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Richard Bell’s Wild West Yorkshire nature diary,  Friday,  5th June 2009

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brich stump
felled birch

A  TALL SPIKED fence around an oak tree; no, of course it’s not what I like to see in the countryside; the iron talons of private interest clawing away another patch of our community’s heritage. But that’s not the whole story, if you see it from the point of view of wild flowers, birds and small mammals.


The fence surrounds one end of an old mineral railway that used to take coal (including, so local tradition has it, house coals to Buckingham Palace when Queen Victoria was in residence) from Hartley Bank Colliery, crossing the canal and the River Calder to coal staithes connecting with road and railway. The colliery and the little railway closed in the late 1960s.


It’s 30 years this spring since I met Barbara and I remember I brought her along this old railway the first time we went on a walk together. It was very much my local patch.


I’ve drawn dozens of sketchbook pages along the old railway over the years of willows, brambles, birches and of ducks, including pintails, which you’d be lucky to see now, on the marshy field that it overlooks. I’ve painted a small acrylic of this marshy field - the Strands (long earmarked for aggregate extraction) - on location one evening and I drew a bramble bush for a large (about 4ft x 5ft) acrylic on board, a painting  which also included a life-sized rabbit based on studies I’d made when I worked on the cartoon film Watership Down. I worked long, long days (and nights) to get this painting finished for an exhibition of work by students and graduates of the Natural History Illustration course at the Royal College of Art. I was at a very low ebb financially and I was hoping to sell it at the exhibition at the Ruskin School in Oxford.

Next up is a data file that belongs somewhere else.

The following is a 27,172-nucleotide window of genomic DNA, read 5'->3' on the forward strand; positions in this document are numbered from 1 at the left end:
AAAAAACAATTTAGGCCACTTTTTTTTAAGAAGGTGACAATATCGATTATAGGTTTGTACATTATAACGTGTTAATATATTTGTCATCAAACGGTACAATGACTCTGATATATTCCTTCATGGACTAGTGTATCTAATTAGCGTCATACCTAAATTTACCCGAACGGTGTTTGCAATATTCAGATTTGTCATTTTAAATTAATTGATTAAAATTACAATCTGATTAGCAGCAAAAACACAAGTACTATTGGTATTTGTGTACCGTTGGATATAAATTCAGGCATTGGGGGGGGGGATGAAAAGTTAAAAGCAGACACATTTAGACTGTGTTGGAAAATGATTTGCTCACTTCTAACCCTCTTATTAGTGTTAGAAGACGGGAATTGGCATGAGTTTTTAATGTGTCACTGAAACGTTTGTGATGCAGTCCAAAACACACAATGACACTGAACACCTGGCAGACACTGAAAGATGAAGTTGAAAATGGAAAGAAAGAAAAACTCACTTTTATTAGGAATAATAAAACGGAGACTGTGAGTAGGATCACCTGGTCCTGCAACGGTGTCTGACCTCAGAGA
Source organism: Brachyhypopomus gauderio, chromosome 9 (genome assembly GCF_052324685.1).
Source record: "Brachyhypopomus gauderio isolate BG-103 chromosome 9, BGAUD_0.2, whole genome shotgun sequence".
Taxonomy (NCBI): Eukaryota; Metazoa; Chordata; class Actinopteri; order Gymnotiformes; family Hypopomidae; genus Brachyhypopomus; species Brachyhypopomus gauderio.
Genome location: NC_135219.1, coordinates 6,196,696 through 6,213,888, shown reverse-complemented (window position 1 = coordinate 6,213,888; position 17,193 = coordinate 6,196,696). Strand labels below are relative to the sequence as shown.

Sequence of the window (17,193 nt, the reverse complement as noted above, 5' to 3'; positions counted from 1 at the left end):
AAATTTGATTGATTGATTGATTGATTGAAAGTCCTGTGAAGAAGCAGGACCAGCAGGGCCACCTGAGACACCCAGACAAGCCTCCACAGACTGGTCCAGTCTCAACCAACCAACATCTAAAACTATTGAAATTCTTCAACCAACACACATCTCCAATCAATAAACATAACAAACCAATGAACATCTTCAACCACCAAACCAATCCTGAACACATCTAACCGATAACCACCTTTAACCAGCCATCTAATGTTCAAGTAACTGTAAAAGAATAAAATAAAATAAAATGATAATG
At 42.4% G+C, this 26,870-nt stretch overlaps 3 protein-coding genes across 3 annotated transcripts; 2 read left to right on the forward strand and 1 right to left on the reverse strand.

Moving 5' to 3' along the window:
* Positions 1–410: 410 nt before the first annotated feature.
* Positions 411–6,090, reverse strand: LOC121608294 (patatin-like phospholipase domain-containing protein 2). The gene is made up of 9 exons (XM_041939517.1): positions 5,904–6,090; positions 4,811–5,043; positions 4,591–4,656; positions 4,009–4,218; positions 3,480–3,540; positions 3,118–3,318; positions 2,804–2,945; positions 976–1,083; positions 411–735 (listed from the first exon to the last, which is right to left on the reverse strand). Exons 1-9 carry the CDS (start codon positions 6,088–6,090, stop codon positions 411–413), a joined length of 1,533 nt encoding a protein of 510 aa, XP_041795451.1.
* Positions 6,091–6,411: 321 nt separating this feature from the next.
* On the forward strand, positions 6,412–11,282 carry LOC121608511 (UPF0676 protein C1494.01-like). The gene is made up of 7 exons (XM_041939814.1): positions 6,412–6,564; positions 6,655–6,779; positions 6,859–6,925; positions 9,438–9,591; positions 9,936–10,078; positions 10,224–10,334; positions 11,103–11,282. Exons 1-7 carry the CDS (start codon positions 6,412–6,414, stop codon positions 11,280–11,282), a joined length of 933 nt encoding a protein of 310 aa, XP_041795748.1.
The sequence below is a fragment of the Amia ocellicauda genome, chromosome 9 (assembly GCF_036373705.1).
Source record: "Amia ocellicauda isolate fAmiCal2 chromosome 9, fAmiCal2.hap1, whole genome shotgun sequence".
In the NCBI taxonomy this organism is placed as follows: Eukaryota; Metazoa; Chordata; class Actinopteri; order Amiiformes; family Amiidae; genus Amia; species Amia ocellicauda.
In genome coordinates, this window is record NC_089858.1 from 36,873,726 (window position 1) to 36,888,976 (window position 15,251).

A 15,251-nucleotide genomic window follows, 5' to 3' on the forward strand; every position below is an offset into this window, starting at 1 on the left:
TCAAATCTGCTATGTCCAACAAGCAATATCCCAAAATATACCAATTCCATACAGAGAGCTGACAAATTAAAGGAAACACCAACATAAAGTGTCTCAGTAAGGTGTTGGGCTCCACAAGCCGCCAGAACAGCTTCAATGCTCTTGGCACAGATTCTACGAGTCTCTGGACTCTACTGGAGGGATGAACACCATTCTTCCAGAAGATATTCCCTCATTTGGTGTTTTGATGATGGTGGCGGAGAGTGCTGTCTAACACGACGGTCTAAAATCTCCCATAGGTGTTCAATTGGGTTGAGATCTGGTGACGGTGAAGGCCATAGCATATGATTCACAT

Being so broke I’d used the cheapest 2 x 1 inch timber to baton the board so I had to buy marine ply in Oxford and use the Ruskin School’s workshop to re-baton the board as it started skewing in the warmth of the gallery.


But it sold at the preview!

It’s always a shock to see favourite trees - in this case trees I’ve drawn for over 30 years - cut down but the light getting down to ground level will encourage the growth of wild flowers on the embankment. While a tidy-minded forester might stack the brushwood and timber, the way these have been left, more or less where they fell, some of them across the old unofficial path, will help create dense patches of cover for nesting birds and small mammals. The wildlife doesn’t really mind how tidy it looks!

We can’t wander along the old railway as we have for the last 30 or 40 years but that also means that the birds and other wildlife enclosed by the spiked barrier and stock-proof wire fencing won’t be disturbed by regular visits from dogs exploring the undergrowth - a shame for us, but good news for the wildlife.

Chainsawing birches at waist level may be the easiest option but it’s probably not the best forestry practice. However, as the stumps rot they’ll become a habitat for fungi and insects -  and perhaps they’ll attract woodpeckers and tree creepers.